Portugal Will Need Another Bailout

Portugal passes bailout review, risks remain high | Reuters.

Portugal passes its latest troika review in line with the 1st Iron Law of the Eurocrisis— when it gets serious, you have to lie.

According to the troika, Portugal is on a path of deficit reduction and will be able to reenter international debt markets next year. This is a dishonest optimistic analysis of the data.

In order to proclaim that Portugal’s program is on track, the troika made several rosy assumptions. They believe that Portugal’s economy will only shrink by 1% next year and return to growth by 2014 and will able to reduce its budget deficit in the midst of an economic depression.

The country will never attain these goals. Spain, its largest trading partner is imploding. Additionally, the country plans €2bn per year in additional spending cuts; this figure alone will lop off 1% per year off its €186bn GDP, not even accounting for the multiplier effect.

Since the economy will shrink more than forecast, the government budget will not attain its revenue goals and miss the 4.5% budget deficit for 2013. Of course, this does not stop Ollie Rehn from opening his mouth:

Confidence in Portugal’s prospects continues to grow, both among its institutional partners and market participants…This bodes well for Portugal’s full return to market financing.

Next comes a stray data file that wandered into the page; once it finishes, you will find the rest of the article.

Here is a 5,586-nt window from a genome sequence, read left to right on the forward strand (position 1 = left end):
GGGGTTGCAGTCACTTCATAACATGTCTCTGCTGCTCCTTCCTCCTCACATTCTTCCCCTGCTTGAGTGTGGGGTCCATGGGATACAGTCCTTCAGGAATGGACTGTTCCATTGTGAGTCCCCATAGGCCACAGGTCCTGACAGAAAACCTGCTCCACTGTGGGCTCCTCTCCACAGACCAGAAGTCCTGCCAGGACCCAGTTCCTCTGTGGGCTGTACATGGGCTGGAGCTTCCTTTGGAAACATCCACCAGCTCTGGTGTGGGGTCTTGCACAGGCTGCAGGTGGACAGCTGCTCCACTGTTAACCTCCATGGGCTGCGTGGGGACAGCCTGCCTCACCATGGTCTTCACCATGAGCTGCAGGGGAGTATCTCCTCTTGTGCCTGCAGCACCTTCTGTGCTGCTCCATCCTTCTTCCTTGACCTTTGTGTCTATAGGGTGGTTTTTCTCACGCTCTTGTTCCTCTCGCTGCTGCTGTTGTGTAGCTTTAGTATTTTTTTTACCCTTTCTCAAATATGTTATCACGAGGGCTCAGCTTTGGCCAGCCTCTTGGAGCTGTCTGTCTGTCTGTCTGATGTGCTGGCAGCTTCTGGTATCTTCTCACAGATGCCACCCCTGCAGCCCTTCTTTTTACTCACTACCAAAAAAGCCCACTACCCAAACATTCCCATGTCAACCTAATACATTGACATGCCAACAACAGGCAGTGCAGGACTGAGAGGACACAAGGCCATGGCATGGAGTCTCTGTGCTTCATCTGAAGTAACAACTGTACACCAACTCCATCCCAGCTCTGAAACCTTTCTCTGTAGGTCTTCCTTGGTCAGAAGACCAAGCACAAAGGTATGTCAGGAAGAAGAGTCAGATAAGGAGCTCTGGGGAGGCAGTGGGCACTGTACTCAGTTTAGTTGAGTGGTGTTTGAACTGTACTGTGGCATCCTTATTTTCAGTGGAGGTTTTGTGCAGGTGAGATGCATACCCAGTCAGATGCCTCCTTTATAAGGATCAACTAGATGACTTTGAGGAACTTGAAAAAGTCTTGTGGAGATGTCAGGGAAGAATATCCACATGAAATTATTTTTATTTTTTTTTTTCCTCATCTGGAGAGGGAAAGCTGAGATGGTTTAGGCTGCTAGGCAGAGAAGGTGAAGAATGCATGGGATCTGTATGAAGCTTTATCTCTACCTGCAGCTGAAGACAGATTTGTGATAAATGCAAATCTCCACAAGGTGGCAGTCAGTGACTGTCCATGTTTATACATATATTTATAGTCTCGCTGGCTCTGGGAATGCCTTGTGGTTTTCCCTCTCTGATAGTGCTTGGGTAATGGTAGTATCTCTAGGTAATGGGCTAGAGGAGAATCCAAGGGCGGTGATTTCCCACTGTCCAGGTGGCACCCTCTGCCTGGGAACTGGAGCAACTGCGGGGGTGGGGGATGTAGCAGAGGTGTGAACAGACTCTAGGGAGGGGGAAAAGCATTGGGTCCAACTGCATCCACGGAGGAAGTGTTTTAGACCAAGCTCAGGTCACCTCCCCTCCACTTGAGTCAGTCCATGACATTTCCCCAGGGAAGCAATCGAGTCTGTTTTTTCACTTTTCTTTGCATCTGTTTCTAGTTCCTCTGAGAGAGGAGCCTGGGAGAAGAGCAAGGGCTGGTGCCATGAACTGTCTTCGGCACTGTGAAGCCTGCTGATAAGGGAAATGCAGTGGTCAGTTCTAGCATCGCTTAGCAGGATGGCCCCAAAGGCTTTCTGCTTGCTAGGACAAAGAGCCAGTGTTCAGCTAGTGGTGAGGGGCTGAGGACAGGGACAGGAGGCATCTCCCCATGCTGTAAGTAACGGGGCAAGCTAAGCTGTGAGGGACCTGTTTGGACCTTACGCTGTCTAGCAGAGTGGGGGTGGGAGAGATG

Allow me to remind you of the 2nd Iron Law of the Eurocrisis— ignore whatever the politicians have to say, and focus on the numbers.

These are the important numbers, Portugal’s Government Debt to GDP:

Portugal Government Debt To GDP

The ratio has been steadily rising for years. While the rate of increase is projected to slow during the next two years, adding two more annual 5% budget deficits means that Portugal will approach a 120% debt to GDP ratio.

Mind you, that is the best case scenario.  A more realistic two 7% budget deficits blows through the 120% barrier. Just like Greece, there is no way this small, relatively poor country will ever be able to pay back this debt.

Sometime within the next two years, Portugal will need to renegotiate this bailout, just like Greece is doing now; just like Greece, Portugal will eventually default on its debt.

 

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